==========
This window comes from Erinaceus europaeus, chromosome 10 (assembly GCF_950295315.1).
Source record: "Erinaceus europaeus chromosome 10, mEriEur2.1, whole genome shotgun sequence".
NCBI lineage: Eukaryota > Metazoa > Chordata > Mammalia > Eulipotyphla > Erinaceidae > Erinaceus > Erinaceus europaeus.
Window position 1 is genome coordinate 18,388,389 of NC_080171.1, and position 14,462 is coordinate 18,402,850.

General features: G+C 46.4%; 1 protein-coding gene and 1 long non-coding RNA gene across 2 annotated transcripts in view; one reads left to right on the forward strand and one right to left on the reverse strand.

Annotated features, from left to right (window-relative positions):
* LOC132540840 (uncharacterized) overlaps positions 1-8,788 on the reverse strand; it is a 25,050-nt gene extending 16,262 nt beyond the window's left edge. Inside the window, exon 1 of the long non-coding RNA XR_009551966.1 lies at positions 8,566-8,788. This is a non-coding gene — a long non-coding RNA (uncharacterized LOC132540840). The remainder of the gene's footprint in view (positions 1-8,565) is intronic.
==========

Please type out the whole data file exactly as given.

This window comes from Erinaceus europaeus, chromosome 10 (assembly GCF_950295315.1).
Source record: "Erinaceus europaeus chromosome 10, mEriEur2.1, whole genome shotgun sequence".
NCBI lineage: Eukaryota > Metazoa > Chordata > Mammalia > Eulipotyphla > Erinaceidae > Erinaceus > Erinaceus europaeus.
Window position 1 is genome coordinate 18,388,389 of NC_080171.1, and position 14,462 is coordinate 18,402,850.

General features: G+C 46.4%; 1 protein-coding gene and 1 long non-coding RNA gene across 2 annotated transcripts in view; one reads left to right on the forward strand and one right to left on the reverse strand.

Annotated features, from left to right (window-relative positions):
* LOC132540840 (uncharacterized) overlaps positions 1-8,788 on the reverse strand; it is a 25,050-nt gene extending 16,262 nt beyond the window's left edge. Inside the window, exon 1 of the long non-coding RNA XR_009551966.1 lies at positions 8,566-8,788. This is a non-coding gene — a long non-coding RNA (uncharacterized LOC132540840). The remainder of the gene's footprint in view (positions 1-8,565) is intronic.